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Chapter 18. Debugging > Identifying Bugs

Identifying Bugs

As mentioned earlier, there are several ways to restrict the number of bugs that occur in your project. However, we all know that bugs are going to happen anyway. For example, you may have a button that isn't responding to an action, or a handler might be missing some syntax, or your variables might not be changed based on a mislabeled target path. Whatever the problem, tools are available to rescue you—tools such as the Output panel with trace actions and the Error object class. You can also use the Watch, strict type settings in ActionScript, the Bandwidth Profiler, and the Debugger to assist you in identifying bugs in your project.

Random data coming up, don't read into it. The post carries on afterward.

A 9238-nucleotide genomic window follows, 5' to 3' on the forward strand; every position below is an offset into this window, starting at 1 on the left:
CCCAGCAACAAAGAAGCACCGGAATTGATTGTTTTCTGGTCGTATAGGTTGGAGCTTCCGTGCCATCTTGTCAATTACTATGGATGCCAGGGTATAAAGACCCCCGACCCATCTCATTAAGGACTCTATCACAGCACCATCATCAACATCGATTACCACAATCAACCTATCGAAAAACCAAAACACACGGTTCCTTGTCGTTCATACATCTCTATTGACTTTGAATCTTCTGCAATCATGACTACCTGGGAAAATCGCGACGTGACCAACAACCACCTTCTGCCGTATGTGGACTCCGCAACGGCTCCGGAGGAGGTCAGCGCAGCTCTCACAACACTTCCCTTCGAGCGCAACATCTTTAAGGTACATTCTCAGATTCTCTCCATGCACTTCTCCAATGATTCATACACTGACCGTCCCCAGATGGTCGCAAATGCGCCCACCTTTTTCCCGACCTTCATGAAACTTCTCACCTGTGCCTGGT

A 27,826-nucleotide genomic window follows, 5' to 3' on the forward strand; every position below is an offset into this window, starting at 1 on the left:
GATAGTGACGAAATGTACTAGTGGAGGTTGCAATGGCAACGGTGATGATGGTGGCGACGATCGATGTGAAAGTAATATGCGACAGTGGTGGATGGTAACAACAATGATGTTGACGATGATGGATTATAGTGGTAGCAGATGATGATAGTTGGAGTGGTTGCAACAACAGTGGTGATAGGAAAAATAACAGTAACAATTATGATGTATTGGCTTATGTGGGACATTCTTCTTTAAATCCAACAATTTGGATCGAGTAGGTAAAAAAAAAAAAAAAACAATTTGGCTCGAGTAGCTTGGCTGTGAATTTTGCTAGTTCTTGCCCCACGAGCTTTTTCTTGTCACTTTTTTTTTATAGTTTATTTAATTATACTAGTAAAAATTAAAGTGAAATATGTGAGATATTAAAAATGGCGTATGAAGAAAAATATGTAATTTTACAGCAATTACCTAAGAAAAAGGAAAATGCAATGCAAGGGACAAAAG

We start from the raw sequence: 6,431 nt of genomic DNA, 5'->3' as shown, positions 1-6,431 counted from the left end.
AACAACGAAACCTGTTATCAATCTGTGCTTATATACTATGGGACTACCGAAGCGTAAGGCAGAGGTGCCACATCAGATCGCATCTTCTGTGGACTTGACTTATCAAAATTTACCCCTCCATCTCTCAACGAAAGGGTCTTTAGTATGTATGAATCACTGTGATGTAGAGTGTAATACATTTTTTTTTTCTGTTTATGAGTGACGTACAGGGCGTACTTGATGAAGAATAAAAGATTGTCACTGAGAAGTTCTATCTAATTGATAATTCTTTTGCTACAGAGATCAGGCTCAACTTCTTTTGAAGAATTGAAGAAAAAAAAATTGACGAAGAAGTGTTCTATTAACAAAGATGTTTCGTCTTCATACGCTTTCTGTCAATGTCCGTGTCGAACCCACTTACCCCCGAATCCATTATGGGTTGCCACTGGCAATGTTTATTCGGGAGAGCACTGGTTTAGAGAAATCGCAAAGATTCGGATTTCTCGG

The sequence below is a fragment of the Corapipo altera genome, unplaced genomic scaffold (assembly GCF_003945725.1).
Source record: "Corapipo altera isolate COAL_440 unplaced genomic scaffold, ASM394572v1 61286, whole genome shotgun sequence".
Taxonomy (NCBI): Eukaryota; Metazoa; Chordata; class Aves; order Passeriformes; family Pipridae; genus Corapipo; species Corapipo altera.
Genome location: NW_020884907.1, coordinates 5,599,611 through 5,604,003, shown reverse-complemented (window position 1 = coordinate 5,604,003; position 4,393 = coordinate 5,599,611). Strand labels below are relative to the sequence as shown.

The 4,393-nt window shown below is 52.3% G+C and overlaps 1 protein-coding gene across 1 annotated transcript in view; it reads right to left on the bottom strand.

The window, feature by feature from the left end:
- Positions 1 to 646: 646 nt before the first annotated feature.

One problem with discovering bugs is that code blocks are read by Flash in a very short period of time. Within milliseconds, Flash tries to accomplish the tasks set out in a code block. Just watching a movie in the Flash Player will not always allow the human eye to pick up what problems are currently in the project. Furthermore, variables are used in basically all the projects in which you write ActionScript, and you cannot see these variable values simply by watching the movie in the Flash Player.


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